I need not say much on the prevention of food losses as a great deal has already been said. However, we are disappointed to note that the funds in the special account to finance prevention of food losses projects are inadequate and unless a much more intensive effort is made, it would not be possible to achieve the target established by the United Nations General Assembly to reduce post harvest food losses by 50 percent by 1985. We would, therefore, urge all donors, particularly those who have not yet contributed to the special account to do so and make this really worthwhile programme a success.

We would like to lend our support to all efforts in the field of rural development aimed at improving the conditions of the rural poor and disadvantageous groups. It has become an imperative necessity to bring these groups into the main stream of national development so that they can benefit from the advantages of development.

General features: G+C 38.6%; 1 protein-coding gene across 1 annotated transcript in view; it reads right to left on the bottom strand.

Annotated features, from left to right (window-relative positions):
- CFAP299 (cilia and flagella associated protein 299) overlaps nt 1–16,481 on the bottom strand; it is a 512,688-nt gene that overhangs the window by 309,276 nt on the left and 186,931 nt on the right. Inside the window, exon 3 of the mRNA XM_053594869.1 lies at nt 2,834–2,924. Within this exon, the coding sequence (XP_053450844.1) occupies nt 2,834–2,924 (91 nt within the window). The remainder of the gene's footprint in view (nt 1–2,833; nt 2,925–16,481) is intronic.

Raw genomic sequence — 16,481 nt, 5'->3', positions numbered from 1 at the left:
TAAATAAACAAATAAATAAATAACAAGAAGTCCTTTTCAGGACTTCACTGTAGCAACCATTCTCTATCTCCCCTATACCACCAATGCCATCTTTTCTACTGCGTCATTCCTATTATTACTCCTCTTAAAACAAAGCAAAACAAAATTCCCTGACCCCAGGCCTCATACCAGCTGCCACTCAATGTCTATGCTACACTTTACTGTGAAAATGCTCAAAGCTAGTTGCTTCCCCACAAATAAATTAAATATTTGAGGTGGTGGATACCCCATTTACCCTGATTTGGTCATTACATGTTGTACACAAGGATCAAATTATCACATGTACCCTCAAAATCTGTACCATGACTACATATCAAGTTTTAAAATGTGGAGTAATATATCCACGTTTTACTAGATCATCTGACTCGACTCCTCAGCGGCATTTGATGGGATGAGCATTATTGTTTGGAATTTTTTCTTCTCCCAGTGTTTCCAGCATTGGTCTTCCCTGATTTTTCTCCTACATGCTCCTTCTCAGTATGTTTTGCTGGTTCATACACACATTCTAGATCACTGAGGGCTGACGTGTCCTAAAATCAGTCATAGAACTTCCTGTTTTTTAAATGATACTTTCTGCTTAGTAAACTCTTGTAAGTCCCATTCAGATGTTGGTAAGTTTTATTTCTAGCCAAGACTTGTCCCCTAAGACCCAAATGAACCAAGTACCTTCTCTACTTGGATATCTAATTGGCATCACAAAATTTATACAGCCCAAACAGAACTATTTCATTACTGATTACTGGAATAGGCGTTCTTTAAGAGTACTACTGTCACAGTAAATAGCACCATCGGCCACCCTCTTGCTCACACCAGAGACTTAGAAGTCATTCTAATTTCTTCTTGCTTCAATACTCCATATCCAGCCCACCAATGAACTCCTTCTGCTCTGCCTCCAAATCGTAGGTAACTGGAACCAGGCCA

Although we are aware that the final position regarding evaluation would be much clearer at the time of the next Conference, we feel it important to suggest that in order to judge the impact of various activities and to facilitate the assessment of relative priorities there should be a provision to make a mid biennium evaluation.

We have also noted with special attention the emphasis on production and improvement of oilseeds. My country has already given high priority within the crops programmes to this subject in the ongoing Fifth Five Year Plan and we are hopeful that increased oilseeds production would reduce dependence on imports to meet the requirements of the vegetable oil industry.